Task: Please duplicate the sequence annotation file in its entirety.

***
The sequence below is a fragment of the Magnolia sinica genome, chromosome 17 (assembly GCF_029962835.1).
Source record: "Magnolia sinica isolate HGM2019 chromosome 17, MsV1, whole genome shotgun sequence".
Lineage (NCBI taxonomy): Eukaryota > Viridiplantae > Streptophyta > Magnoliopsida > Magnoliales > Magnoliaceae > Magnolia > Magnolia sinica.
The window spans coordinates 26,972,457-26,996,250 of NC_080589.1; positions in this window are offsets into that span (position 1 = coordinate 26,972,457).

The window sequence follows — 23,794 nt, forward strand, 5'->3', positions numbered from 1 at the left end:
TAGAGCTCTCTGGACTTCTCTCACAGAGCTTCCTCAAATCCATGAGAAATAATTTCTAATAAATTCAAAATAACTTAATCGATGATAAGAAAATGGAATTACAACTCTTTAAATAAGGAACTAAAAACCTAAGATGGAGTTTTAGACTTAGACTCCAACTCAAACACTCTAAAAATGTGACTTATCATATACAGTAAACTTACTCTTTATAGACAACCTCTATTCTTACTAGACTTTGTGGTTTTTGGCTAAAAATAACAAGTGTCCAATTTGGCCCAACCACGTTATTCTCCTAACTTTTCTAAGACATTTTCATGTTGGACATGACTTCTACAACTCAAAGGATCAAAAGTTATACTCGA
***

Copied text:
The sequence below is a fragment of the Magnolia sinica genome, chromosome 17 (assembly GCF_029962835.1).
Source record: "Magnolia sinica isolate HGM2019 chromosome 17, MsV1, whole genome shotgun sequence".
Lineage (NCBI taxonomy): Eukaryota > Viridiplantae > Streptophyta > Magnoliopsida > Magnoliales > Magnoliaceae > Magnolia > Magnolia sinica.
The window spans coordinates 26,972,457-26,996,250 of NC_080589.1; positions in this window are offsets into that span (position 1 = coordinate 26,972,457).

The window sequence follows — 23,794 nt, forward strand, 5'->3', positions numbered from 1 at the left end:
TAGAGCTCTCTGGACTTCTCTCACAGAGCTTCCTCAAATCCATGAGAAATAATTTCTAATAAATTCAAAATAACTTAATCGATGATAAGAAAATGGAATTACAACTCTTTAAATAAGGAACTAAAAACCTAAGATGGAGTTTTAGACTTAGACTCCAACTCAAACACTCTAAAAATGTGACTTATCATATACAGTAAACTTACTCTTTATAGACAACCTCTATTCTTACTAGACTTTGTGGTTTTTGGCTAAAAATAACAAGTGTCCAATTTGGCCCAACCACGTTATTCTCCTAACTTTTCTAAGACATTTTCATGTTGGACATGACTTCTACAACTCAAAGGATCAAAAGTTATACTCGA